Please take into consideration the rights of vulnerable infants and immune-compromised individuals who depend on the protection afforded through those around them being vaccinated. This is a concept called “herd immunity”.  As many of ECBT’s family spokespersons are sadly aware, infants are not protected until they have completed the full series of immunizations.  Many of these families have lost their children because they had yet to complete the full series of vaccines, or because the child’s immune system was compromised and therefore unable to build up immunity normally provided from the vaccine. While vaccines are not 100% effective, families should feel confident in knowing that when they enroll their children in kindergarten or daycare, they are surrounded by a high percentage of vaccinated peers and school personnel thereby allowing  herd immunity to be the final barrier to deadly diseases.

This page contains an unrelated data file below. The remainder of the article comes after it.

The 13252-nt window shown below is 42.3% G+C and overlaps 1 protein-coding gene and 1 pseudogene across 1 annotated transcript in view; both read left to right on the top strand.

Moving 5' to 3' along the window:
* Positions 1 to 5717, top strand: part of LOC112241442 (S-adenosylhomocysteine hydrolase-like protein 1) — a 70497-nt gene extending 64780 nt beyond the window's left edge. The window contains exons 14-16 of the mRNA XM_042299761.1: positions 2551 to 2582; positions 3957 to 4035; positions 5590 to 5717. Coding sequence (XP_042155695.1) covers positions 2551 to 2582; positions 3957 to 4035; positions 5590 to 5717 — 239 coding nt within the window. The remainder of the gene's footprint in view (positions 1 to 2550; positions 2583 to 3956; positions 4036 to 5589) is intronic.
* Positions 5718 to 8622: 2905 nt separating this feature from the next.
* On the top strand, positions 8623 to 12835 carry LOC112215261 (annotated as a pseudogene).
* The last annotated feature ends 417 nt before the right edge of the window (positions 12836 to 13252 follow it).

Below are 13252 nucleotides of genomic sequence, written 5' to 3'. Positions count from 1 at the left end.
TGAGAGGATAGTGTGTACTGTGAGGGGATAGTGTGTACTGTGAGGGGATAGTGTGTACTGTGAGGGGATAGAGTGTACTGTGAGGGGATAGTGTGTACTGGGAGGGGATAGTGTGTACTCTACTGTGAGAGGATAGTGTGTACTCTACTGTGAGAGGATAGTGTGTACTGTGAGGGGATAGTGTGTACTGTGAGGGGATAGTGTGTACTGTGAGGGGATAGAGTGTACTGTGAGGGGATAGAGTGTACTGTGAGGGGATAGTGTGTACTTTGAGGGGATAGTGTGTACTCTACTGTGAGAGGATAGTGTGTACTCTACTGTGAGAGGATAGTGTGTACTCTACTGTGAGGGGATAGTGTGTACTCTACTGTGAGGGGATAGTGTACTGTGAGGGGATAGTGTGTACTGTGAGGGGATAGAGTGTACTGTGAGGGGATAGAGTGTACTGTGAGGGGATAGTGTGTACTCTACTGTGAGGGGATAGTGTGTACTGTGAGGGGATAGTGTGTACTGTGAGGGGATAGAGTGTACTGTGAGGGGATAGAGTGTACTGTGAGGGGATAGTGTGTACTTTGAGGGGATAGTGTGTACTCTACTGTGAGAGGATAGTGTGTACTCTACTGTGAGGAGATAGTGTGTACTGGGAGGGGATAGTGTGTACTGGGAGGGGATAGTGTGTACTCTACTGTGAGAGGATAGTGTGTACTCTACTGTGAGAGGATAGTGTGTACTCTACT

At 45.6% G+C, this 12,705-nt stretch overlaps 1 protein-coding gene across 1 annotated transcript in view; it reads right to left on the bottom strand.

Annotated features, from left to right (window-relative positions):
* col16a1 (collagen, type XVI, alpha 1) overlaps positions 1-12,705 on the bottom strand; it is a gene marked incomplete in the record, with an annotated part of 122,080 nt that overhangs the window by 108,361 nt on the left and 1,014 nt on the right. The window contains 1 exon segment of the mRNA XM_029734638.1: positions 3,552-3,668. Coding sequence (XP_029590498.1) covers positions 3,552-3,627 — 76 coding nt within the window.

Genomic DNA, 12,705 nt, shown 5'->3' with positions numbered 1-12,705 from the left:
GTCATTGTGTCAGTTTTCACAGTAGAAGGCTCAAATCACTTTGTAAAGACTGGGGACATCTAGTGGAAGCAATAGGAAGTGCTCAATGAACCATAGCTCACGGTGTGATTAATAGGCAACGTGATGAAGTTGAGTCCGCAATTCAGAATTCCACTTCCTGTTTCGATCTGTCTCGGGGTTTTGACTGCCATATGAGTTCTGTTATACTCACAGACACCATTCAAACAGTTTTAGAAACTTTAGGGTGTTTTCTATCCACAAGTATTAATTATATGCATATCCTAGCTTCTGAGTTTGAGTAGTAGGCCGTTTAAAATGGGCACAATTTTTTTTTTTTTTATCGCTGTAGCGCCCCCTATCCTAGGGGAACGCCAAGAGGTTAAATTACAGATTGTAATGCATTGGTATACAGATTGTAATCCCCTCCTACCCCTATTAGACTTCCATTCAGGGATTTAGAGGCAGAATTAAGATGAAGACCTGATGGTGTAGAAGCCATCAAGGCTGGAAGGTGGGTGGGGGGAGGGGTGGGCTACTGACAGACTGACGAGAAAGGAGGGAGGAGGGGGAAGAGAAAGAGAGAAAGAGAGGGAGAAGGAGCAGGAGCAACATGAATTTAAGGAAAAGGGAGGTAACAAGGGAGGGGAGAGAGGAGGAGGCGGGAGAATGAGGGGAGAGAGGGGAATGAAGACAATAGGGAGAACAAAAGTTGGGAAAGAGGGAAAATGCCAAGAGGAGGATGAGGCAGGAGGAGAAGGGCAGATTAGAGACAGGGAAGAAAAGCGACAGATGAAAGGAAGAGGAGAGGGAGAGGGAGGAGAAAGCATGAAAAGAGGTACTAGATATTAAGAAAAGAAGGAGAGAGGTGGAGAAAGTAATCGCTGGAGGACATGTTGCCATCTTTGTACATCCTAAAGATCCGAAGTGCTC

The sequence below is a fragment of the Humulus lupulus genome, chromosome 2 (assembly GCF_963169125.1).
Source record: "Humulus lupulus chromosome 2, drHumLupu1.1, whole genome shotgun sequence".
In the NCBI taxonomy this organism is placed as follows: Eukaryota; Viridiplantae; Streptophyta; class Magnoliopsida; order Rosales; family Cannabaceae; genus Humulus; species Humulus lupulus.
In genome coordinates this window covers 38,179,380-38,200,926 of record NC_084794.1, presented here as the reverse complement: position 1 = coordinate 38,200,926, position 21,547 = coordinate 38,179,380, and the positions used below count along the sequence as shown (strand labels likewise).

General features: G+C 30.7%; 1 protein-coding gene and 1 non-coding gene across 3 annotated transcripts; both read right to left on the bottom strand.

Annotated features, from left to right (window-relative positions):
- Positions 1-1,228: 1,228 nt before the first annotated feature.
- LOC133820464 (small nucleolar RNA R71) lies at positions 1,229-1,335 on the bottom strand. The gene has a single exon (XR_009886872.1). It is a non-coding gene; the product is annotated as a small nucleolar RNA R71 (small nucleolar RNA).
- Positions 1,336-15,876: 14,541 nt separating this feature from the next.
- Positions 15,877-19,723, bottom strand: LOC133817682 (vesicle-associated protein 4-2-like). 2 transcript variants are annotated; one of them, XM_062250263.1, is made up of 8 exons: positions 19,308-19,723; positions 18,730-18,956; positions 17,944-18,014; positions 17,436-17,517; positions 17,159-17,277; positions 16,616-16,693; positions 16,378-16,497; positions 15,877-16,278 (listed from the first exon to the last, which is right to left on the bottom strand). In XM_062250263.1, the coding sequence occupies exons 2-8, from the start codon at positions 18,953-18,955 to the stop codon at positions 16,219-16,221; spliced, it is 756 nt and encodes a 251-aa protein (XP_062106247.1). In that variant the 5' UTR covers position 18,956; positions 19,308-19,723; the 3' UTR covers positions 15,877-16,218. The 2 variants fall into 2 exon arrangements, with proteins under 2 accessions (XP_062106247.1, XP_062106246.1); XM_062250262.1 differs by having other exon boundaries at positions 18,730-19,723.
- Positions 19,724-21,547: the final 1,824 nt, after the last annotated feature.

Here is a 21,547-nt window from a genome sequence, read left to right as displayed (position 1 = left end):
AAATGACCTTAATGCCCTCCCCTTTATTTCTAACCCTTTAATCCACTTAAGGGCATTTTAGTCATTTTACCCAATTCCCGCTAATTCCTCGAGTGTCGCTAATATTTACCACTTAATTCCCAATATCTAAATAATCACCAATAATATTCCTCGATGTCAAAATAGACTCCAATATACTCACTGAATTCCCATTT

We urge you to uphold the language contained within SB 199, thereby protecting the health and well-being of all school children throughout Vermont.  For more information on the diseases prevented by timely vaccinations we welcome you to our websites – and  We have included an open letter signed by dozens of medical organizations, nonprofits and individuals in support of the safety and critical importance of timely vaccinations.
Most Sincerely,
[Your Name]